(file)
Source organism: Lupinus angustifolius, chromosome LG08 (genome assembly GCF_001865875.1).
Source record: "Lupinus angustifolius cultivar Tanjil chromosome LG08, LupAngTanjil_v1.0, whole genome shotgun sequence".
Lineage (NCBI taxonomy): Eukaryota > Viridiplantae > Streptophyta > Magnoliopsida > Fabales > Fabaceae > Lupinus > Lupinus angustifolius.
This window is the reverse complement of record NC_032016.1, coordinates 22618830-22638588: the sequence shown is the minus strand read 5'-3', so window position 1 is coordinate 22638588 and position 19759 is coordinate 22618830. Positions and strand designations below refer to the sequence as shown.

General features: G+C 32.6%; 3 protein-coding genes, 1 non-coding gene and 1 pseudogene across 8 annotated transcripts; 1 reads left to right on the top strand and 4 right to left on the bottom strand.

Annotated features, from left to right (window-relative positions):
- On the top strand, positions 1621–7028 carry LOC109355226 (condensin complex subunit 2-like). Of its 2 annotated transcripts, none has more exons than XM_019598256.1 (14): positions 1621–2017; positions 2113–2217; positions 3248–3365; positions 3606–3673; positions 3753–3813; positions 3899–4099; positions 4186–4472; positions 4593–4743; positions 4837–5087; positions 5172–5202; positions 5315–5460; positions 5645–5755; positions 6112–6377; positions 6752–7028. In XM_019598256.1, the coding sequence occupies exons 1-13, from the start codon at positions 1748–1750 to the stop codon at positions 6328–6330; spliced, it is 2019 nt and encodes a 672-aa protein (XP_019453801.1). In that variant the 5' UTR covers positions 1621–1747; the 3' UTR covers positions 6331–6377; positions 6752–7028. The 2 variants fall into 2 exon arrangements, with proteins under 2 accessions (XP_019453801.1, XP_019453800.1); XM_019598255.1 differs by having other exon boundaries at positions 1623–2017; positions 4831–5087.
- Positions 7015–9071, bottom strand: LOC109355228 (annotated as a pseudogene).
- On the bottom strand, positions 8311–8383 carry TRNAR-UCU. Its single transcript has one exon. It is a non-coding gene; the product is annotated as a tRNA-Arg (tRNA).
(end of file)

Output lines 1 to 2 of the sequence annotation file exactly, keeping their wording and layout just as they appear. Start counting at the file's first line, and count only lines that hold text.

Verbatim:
Source organism: Lupinus angustifolius, chromosome LG08 (genome assembly GCF_001865875.1).
Source record: "Lupinus angustifolius cultivar Tanjil chromosome LG08, LupAngTanjil_v1.0, whole genome shotgun sequence".